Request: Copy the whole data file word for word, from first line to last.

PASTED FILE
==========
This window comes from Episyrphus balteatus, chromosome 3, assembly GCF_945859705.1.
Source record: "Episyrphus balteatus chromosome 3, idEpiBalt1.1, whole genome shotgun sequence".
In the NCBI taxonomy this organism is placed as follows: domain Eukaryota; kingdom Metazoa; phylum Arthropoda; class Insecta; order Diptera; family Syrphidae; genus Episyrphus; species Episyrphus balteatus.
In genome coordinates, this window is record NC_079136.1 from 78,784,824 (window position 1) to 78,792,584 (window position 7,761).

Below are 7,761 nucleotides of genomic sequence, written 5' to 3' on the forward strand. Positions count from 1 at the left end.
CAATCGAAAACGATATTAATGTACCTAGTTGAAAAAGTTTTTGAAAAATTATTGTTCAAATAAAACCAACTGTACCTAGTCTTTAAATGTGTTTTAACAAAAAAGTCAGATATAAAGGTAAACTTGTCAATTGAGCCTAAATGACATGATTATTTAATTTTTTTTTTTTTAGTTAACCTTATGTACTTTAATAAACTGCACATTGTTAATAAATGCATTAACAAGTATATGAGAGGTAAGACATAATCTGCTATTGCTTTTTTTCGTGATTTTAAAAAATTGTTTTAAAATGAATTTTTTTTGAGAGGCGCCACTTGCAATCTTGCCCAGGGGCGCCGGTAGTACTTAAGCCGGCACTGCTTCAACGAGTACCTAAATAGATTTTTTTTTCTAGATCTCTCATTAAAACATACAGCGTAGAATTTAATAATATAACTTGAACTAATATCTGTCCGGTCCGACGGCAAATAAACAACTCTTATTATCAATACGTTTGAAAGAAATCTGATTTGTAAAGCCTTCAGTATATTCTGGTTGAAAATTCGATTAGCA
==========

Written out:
This window comes from Episyrphus balteatus, chromosome 3, assembly GCF_945859705.1.
Source record: "Episyrphus balteatus chromosome 3, idEpiBalt1.1, whole genome shotgun sequence".
In the NCBI taxonomy this organism is placed as follows: domain Eukaryota; kingdom Metazoa; phylum Arthropoda; class Insecta; order Diptera; family Syrphidae; genus Episyrphus; species Episyrphus balteatus.
In genome coordinates, this window is record NC_079136.1 from 78,784,824 (window position 1) to 78,792,584 (window position 7,761).

Below are 7,761 nucleotides of genomic sequence, written 5' to 3' on the forward strand. Positions count from 1 at the left end.
CAATCGAAAACGATATTAATGTACCTAGTTGAAAAAGTTTTTGAAAAATTATTGTTCAAATAAAACCAACTGTACCTAGTCTTTAAATGTGTTTTAACAAAAAAGTCAGATATAAAGGTAAACTTGTCAATTGAGCCTAAATGACATGATTATTTAATTTTTTTTTTTTTAGTTAACCTTATGTACTTTAATAAACTGCACATTGTTAATAAATGCATTAACAAGTATATGAGAGGTAAGACATAATCTGCTATTGCTTTTTTTCGTGATTTTAAAAAATTGTTTTAAAATGAATTTTTTTTGAGAGGCGCCACTTGCAATCTTGCCCAGGGGCGCCGGTAGTACTTAAGCCGGCACTGCTTCAACGAGTACCTAAATAGATTTTTTTTTCTAGATCTCTCATTAAAACATACAGCGTAGAATTTAATAATATAACTTGAACTAATATCTGTCCGGTCCGACGGCAAATAAACAACTCTTATTATCAATACGTTTGAAAGAAATCTGATTTGTAAAGCCTTCAGTATATTCTGGTTGAAAATTCGATTAGCA